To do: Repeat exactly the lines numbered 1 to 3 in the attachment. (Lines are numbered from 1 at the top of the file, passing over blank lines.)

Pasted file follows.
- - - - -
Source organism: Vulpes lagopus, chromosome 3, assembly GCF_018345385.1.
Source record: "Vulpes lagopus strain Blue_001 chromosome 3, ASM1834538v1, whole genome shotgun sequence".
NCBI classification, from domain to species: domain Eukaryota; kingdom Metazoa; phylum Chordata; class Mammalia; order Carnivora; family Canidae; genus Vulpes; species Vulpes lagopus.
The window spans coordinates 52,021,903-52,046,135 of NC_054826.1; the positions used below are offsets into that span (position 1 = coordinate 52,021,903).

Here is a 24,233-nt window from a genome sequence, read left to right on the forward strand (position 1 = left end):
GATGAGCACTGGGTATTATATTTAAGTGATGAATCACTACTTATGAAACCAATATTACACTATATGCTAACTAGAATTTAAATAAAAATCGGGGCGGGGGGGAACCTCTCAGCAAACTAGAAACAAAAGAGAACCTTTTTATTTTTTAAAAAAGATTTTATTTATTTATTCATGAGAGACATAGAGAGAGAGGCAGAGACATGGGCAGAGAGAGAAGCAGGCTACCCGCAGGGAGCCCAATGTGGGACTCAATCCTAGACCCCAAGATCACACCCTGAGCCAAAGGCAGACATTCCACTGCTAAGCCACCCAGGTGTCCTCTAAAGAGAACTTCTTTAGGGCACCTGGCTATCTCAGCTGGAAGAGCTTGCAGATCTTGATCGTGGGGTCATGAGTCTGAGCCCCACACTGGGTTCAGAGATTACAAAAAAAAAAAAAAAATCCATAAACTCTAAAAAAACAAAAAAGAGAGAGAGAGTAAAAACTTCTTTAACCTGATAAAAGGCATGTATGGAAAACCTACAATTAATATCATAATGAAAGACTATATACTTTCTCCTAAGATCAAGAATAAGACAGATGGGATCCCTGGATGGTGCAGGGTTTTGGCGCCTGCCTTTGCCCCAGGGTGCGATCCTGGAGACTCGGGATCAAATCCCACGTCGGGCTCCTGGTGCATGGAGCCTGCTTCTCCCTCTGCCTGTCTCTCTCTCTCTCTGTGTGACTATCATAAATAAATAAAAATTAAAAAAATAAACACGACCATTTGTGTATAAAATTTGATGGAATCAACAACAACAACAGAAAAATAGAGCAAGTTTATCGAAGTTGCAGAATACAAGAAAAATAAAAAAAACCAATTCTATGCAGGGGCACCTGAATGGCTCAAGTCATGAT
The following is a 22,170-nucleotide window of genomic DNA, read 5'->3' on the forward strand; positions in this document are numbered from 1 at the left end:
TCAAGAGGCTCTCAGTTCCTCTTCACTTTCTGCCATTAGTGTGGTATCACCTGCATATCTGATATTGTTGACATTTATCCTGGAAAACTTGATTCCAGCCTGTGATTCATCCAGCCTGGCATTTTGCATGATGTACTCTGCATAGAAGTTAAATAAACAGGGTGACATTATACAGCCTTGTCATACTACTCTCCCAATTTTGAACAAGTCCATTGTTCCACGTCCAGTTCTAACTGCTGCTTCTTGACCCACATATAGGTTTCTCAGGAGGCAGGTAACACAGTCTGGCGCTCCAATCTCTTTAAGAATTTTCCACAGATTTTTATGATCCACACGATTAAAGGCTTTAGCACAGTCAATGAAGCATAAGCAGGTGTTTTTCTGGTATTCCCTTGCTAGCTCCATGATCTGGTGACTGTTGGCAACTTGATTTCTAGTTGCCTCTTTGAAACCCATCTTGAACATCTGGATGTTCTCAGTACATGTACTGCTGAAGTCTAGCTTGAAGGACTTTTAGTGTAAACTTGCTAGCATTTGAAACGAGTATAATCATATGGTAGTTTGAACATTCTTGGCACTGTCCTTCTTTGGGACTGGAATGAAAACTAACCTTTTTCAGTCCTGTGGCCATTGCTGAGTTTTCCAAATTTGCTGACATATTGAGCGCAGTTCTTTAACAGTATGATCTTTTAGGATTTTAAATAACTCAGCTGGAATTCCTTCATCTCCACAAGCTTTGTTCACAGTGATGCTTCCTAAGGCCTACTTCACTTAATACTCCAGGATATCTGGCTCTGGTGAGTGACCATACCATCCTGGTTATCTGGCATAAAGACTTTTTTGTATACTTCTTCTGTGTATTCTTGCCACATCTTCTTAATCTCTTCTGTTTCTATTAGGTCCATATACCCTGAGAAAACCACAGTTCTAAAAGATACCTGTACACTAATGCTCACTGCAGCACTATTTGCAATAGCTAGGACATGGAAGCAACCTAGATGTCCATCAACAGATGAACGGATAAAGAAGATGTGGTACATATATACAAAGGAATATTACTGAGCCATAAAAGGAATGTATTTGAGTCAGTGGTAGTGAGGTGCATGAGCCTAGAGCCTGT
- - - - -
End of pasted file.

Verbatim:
Source organism: Vulpes lagopus, chromosome 3, assembly GCF_018345385.1.
Source record: "Vulpes lagopus strain Blue_001 chromosome 3, ASM1834538v1, whole genome shotgun sequence".
NCBI classification, from domain to species: domain Eukaryota; kingdom Metazoa; phylum Chordata; class Mammalia; order Carnivora; family Canidae; genus Vulpes; species Vulpes lagopus.